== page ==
For 36 years, most level-headed Republicans in Washington State have cataloged aspirations to win the 6th Congressional District on the Olympic and Kitsap Peninsulas in the category of fantasy, the way that local baseball fans dream up scenarios in which the Seattle Mariners might play in the World Series.

When Congressman Norm Dicks (D, WA-6) announced last month that he would not seek a 19th term in the U.S. House, the tradition of whimsical speculation gave way to serious talk about a Republican gain, particularly in light of the considerable work done by Republicans during last year’s redistricting that made the 6th Congressional District less of a Democrat stronghold.

If the GOP’s door of opportunity has truly opened, Tacoma native and Republican Jesse Young may just be the right man in the right place at the right time.

Young has been running a non-stop campaign to unseat Dicks since the 2010 election. His loss in that year’s primary did not deflect from a two and a half year mission to bring change to the district. Now that the seat is open, Young sees a unique opportunity and believes that his having overcome immense personal obstacles equips him to rise to this new challenge.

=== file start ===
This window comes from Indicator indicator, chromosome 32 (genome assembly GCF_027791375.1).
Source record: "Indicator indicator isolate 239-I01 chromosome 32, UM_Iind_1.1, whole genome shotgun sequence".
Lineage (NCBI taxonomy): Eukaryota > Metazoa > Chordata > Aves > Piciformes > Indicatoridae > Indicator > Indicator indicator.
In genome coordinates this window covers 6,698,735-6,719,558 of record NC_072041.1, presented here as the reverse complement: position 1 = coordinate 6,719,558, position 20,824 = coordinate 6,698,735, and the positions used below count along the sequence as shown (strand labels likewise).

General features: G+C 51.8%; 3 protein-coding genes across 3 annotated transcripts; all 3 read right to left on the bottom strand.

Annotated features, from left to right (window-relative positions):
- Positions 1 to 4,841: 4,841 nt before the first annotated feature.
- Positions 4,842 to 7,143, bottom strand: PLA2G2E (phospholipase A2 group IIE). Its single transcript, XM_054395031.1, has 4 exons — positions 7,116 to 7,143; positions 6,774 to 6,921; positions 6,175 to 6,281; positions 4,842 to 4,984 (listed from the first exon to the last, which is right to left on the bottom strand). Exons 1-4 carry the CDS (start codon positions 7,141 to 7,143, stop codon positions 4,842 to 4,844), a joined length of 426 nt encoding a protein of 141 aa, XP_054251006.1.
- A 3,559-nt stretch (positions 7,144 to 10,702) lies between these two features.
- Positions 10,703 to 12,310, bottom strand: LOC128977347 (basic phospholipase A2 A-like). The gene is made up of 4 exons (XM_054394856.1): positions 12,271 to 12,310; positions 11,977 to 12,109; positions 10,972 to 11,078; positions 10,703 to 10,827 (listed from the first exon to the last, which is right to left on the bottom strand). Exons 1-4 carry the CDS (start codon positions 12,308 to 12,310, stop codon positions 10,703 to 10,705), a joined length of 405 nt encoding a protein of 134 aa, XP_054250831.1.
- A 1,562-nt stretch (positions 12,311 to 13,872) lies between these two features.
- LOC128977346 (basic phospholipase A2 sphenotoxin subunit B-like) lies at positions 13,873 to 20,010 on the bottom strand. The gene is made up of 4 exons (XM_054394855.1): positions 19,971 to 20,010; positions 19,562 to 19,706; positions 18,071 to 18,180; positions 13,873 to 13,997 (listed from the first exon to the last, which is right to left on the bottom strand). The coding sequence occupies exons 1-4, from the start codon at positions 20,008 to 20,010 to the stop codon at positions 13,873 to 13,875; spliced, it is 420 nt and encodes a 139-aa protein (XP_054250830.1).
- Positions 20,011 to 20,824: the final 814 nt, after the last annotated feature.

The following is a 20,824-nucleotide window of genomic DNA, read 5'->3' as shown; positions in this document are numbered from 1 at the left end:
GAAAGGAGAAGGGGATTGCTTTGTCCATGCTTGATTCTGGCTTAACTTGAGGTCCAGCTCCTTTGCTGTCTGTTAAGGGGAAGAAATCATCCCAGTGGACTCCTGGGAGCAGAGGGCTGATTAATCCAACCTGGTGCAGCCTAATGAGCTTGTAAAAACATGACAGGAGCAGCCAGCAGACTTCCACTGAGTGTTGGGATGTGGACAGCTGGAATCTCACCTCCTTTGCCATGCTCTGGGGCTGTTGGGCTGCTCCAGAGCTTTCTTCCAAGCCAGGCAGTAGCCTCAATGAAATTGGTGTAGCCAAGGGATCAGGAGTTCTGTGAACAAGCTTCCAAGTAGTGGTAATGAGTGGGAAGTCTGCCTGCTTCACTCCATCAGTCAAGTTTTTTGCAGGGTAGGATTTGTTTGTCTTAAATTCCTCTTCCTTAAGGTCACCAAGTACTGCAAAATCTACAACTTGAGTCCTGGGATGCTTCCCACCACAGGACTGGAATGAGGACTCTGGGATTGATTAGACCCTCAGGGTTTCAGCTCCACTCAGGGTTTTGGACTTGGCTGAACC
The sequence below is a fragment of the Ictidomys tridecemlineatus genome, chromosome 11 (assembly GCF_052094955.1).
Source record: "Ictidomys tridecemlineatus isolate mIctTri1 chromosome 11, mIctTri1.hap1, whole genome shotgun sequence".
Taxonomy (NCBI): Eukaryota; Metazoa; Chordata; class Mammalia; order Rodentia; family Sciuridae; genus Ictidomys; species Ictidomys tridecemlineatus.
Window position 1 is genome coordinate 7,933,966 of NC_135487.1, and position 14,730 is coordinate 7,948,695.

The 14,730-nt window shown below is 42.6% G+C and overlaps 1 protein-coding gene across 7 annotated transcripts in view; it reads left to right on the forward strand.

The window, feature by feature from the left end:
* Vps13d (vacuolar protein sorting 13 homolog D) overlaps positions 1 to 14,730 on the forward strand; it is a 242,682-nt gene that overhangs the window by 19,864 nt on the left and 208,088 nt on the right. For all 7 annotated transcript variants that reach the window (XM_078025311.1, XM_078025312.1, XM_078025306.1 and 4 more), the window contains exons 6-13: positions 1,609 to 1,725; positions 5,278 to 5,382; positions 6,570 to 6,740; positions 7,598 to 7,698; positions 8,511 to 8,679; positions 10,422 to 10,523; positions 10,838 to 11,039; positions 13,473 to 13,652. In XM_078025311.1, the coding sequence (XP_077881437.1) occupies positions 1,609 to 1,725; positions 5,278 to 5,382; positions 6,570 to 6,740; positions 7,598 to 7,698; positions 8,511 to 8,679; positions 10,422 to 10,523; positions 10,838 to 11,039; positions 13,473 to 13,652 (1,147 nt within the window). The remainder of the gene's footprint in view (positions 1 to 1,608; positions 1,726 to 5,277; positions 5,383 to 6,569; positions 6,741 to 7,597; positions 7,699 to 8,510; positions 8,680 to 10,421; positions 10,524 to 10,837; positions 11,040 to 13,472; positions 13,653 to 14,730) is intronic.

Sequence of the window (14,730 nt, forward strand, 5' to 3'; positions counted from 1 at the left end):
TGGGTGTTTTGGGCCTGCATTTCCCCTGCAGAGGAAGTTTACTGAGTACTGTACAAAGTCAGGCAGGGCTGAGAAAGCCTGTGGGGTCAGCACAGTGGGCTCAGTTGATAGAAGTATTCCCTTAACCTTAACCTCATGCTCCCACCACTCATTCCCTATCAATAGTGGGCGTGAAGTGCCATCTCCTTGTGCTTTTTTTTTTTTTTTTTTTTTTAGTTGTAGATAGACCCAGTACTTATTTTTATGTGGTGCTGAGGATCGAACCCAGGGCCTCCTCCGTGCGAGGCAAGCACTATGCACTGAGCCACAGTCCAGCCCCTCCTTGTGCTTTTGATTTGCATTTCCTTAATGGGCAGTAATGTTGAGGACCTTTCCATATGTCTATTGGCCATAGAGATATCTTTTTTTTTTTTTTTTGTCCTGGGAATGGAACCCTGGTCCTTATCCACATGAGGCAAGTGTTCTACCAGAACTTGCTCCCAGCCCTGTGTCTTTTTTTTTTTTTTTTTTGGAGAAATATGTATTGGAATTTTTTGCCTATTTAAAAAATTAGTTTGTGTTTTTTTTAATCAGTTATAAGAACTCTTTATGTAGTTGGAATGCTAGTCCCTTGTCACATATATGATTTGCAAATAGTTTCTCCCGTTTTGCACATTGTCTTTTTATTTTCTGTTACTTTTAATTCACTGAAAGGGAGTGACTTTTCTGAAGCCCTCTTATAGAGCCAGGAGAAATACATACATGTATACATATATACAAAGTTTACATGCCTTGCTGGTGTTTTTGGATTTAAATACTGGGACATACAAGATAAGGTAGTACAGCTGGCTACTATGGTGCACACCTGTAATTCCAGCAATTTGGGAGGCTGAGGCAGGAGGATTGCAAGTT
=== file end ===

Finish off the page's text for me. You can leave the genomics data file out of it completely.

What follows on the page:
I sat down with Young for a lengthy interview and learned enough about him to know that if the road to victory runs through adverse territory, Young’s personal story of overcoming obstacles should not be underestimated. To say that Young is no stranger to being the underdog is an understatement of the first order, but he looks beyond preconceptions when charting his course for the campaign.

“You have to go all in. Go big or go home,” Young confidently told me.

During his high school years, Young’s family struggled financially. Chronic homelessness was a way of life—humbling accepting the generosity of friends in order to have a warm place to sleep was his reality. Still, Young persevered to excel academically, earning the Washington Scholar Award—a free ride scholarship to the state university of his choosing.

Opting against attending an in-state college, Young chose Notre Dame, where he earned a degree in management information systems in 1999. His education became a launching pad to lucrative work as a sought-after software engineer and business consultant, a path that leads to his current position as a senior technology consultant with Russell Investments.

Young described his private sector accomplishments as keys to his value as a candidate for high public office, the benefit of having a perspective on how laws governing businesses actually impact businesses.

“I’m tired of the ranks being permeated with people with no business experience whatsoever,” Young said. “I’m asking voters in the 6th Congressional District to send someone to Congress who can bring back jobs of the 21st century, and I think I’m uniquely qualified to do that.”